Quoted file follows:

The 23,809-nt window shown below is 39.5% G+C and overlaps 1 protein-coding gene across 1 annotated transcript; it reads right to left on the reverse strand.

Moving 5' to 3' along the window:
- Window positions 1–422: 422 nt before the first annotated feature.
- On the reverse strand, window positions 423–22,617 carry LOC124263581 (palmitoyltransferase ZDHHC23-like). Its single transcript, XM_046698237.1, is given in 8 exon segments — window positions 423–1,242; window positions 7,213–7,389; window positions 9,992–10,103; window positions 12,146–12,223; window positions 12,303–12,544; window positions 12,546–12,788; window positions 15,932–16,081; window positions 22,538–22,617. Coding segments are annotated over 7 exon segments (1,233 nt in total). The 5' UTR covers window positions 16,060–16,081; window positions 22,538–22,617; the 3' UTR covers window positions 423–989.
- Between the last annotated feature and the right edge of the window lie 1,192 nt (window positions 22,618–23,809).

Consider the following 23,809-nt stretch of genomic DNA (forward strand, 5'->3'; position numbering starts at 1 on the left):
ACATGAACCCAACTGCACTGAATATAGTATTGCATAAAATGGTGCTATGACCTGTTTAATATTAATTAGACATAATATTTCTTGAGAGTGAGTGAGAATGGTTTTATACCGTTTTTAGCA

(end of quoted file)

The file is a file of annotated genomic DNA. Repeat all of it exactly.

The 23,809-nt window shown below is 39.5% G+C and overlaps 1 protein-coding gene across 1 annotated transcript; it reads right to left on the reverse strand.

Moving 5' to 3' along the window:
- Window positions 1–422: 422 nt before the first annotated feature.
- On the reverse strand, window positions 423–22,617 carry LOC124263581 (palmitoyltransferase ZDHHC23-like). Its single transcript, XM_046698237.1, is given in 8 exon segments — window positions 423–1,242; window positions 7,213–7,389; window positions 9,992–10,103; window positions 12,146–12,223; window positions 12,303–12,544; window positions 12,546–12,788; window positions 15,932–16,081; window positions 22,538–22,617. Coding segments are annotated over 7 exon segments (1,233 nt in total). The 5' UTR covers window positions 16,060–16,081; window positions 22,538–22,617; the 3' UTR covers window positions 423–989.
- Between the last annotated feature and the right edge of the window lie 1,192 nt (window positions 22,618–23,809).

Consider the following 23,809-nt stretch of genomic DNA (forward strand, 5'->3'; position numbering starts at 1 on the left):
ACATGAACCCAACTGCACTGAATATAGTATTGCATAAAATGGTGCTATGACCTGTTTAATATTAATTAGACATAATATTTCTTGAGAGTGAGTGAGAATGGTTTTATACCGTTTTTAGCA